Now, while on the surface, there is nothing inherently "wrong" with the idea, I think that in our case, we need to consider exactly why we boil/soak our botanicals before using them in the aquarium to begin with.
I discard the "tea" that results from the initial preparation of botanicals- and I recommend that you do, too.
As I have mentioned many times before, the purpose of the initial "boil and soak" is to release some of the pollutants (dust, dirt, etc.) bound up in the outer tissues of the botanicals. It's also to "soften" the leaves/botanicals that you're using to help them absorb water and sink more easily. As a result, a lot of organic materials, in addition tannins and humic substances are released.
So, why would you want a concentrated "tea" of dirt, surface pollutants, and other organics in your aquarium as a "blackwater extract?" And (dredging top a similar question asked above) how much do you need? I mean, what is the "concentration" of desirable materials in the tea relative to the water? I mean, it's not an easy, quick, clean thing to figure, right?
There is so much we don't know.
A lot of hobbyists tell me they are concerned about "wasting" the concentrated tannins from the prep water. Trust me, the leaves and botanicals will continue to release the tannins and humic substances (with much less pollutants!) throughout their "useful lifetimes" when submerged, so you need not worry about discarding the initial water that they were prepared in.
It's kind analogous to adding the "skimmate" (the nasty concentrated organics removed by your protein skimmer via foam fractionation in your marine aquarium) back into your aquarium because you don't want to lose the tiny amount of valuable salt or some trace elements that are removed via this process.
Is it worth polluting your aquarium for this?
I certainly don't think so!
Do a lot of hobbyists do this and get away with this? Sure. Am I being overly conservative? No doubt. In Nature, don't leaves, wood, and seed pods just fall into the water? Of course.
However, in most cases, nature has the benefit of dissolution from thousands of gallons/litres of water, right? It's an open system, for the most part, with important and export processes far superior and efficient to anything we can hope to do in the confines of our aquariums!
Okay, I think I beat that horse up pretty good!
If you want to use the water from the "secondary soak", I'd feel a lot better about that..The bulk of the surface pollutants will have been released at that point. Better yet is the process of adding some (prepared) leaves/botanicals to the containers holding the makeup water that you use in your water exchanges. The materials will steep over time, adding tannins and humic substances to the water.
How much to use?
Well, that's the million dollar question.
It all gets back to the (IMHO) absurd "recommendations" that have been proffered by vendors over the years recommending using "x" number of leaves, for example, per gallon/liter of water. There are simply far, far too many variables- ranging from starting water chem to pH to alkalinity, and dozens of others- which can affect the "equation" and make specific numbers unreliable at best.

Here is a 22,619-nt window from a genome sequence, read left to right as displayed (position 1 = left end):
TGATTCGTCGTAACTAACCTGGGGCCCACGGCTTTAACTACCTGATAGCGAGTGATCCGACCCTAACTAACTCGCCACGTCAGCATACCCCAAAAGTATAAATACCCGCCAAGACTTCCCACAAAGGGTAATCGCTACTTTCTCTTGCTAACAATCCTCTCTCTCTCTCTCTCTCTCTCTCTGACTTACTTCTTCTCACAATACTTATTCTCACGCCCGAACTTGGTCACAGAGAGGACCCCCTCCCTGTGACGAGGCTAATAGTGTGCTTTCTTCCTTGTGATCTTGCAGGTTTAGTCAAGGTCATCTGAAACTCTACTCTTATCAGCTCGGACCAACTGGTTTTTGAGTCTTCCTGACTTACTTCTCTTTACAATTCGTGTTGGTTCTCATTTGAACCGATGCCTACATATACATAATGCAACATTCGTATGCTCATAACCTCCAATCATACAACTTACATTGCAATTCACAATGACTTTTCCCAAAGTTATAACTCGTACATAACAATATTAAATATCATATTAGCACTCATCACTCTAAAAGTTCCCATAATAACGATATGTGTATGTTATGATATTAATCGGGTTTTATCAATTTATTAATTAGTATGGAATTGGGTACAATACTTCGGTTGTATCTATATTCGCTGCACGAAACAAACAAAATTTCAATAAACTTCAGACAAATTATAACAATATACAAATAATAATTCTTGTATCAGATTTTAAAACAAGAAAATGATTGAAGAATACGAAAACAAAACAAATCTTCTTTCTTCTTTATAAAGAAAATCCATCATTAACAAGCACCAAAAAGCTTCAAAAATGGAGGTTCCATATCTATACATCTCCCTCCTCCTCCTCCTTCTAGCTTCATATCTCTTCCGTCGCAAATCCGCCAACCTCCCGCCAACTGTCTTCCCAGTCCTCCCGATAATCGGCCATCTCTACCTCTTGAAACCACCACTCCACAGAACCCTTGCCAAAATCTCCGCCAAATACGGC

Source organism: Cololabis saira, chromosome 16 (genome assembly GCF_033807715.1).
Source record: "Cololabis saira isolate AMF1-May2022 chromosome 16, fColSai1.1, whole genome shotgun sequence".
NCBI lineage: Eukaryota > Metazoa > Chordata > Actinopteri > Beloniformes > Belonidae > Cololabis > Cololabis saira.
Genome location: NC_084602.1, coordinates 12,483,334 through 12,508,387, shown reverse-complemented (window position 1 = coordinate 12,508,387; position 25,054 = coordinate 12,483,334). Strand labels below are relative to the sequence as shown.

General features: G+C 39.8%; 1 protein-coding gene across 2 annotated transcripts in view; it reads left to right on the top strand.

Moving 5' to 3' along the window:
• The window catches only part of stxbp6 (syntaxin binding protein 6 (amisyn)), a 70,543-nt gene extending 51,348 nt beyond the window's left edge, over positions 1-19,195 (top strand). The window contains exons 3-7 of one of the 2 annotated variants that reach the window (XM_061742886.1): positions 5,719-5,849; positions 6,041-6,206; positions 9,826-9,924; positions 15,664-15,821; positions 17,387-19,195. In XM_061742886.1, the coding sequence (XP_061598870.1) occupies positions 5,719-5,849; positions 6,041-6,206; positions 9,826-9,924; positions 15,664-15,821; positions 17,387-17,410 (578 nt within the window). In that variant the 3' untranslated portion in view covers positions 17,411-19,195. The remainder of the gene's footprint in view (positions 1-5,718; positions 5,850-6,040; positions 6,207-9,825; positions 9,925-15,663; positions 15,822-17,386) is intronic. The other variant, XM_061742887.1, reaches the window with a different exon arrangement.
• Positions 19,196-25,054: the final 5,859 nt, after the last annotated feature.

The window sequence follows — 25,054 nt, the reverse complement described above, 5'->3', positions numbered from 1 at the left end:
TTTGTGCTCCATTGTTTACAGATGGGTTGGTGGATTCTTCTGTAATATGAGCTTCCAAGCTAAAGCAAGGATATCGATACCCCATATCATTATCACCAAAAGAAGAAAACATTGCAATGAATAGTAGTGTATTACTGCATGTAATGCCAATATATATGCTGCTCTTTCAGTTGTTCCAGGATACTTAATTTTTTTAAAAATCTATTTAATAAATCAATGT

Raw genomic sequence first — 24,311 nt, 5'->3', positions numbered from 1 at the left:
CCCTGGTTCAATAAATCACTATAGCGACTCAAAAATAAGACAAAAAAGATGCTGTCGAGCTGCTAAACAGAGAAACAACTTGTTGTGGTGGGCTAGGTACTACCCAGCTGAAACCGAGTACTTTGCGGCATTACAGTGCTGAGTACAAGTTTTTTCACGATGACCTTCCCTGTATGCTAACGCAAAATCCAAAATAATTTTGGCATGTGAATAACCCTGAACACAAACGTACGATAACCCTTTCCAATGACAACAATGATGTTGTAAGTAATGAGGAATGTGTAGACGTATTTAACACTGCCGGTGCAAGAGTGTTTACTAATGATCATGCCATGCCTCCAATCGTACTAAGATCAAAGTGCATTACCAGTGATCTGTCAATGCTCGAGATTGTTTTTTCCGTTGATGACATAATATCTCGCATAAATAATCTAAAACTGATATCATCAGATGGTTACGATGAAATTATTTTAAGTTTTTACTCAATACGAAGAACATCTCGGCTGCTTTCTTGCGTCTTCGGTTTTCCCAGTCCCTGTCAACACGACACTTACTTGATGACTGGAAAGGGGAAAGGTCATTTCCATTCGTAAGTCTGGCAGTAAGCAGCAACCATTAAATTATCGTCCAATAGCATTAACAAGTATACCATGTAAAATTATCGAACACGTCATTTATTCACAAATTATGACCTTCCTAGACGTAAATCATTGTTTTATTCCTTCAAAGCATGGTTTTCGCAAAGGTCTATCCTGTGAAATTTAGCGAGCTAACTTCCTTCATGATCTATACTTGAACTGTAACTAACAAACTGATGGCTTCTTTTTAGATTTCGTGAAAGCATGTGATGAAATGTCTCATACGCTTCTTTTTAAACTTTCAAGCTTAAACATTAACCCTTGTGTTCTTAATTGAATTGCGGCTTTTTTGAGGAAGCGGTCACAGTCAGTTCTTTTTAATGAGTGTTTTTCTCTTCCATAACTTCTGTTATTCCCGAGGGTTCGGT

You need to kind of go with your instinct. Go slowly. Evaluate the appearance of your water, the behaviors of the fishes...the pH, alkalinity, TDS, nitrate, phosphate, or other parameters that you like to test for. It's really a matter of experimentation.
I'm a much bigger fan of "tinting" the water based on the materials in the aquarium. The botanicals will release their "contents" at a pace dictated by their environment. And, when they're "in situ", you have a sort of "on board" continuous release of tannins and mic substances based upon the decomposition rate of the materials you're using, the water chemistry, etc.
Of course, you can still add too many, too fast, as we've mentioned numerous times. It's all about developing your own practices based on what works for you.. In other words, incorporating them in your tank and evaluating their impact on your specific situation. It's hardly an exact science. Much more of an "art" or "best guess" thing than a science..at least right now.
That being said, I think that our entire botanical-style aquarium approach needs to be viewed as just that- an approach. A way to use a set of materials, techniques, and concepts to achieve desired results consistently over time. A way that tends to eschew short-term "fixes" in favor of long-term technique.
In my opinion, this type of "short-term, instant-result" mindset has made the reef aquarium hobby of late more about adding that extra piece of gear or specialized chemical additive as means to get some quick, short term result than it is a way of taking an approach that embraces learning about the entire ecosystem we are trying to recreate in our tanks and facilitating long-term success.
Yeah, once again- the "problem" with Rooibos or blackwater extracts as I see it is that they encourage a "Hey, my water is getting more clear, time to add another tea bag or a teaspoon of extract..." mindset, instead of fostering a mindset that looks at what the best way to achieve and maintain the desired results naturally on a continuous basis is. A sort of symbolic manifestation of encouraging a short-term fix to a long-term concern.
Again, there is no "right or wrong" in this context- it's just that we need to ask ourselves why we are utilizing these products, and to ask ourselves how they fit into the "big picture" of what we're trying to accomplish. And we shouldn't fool ourselves into believing that you simply add a drop of something- or even throw in some Alder Cones or Catappa leaves- and that will solve all of our problems. Are we fixated on aesthetics, or are we considering the long-term impacts on our closed system environments?
Sure, I can feel cynicism towards my mindset here. I understand that.
However, if we look at the use of extracts and additives, and additional botanicals- for that matter- as part of a "holistic approach" to achieving continuous and consistent results in our aquariums, that's a different story altogether.
It makes a lot more sense to learn a bit more about how natural materials influence the wild blackwater habitats of the world, and to understand that they are being replenished on a more or less continuous basis, then considering how best to replicate this in our aquariums consistently and safely.
So, enjoy your tea. Prep your botanicals. Replace your leaves. Observe, study, inquire. Read. Share.
Remember, it's a hobby. A marathon, not a sprint. And to truly understand what goes on in Nature, it's never a bad idea to replicate Nature to the best extent possible- even if it's not a "hack" sometimes.
Stay diligent. Stay patient. Stay bold. Stay curious. Stay excited. Stay engaged...
And Stay Wet.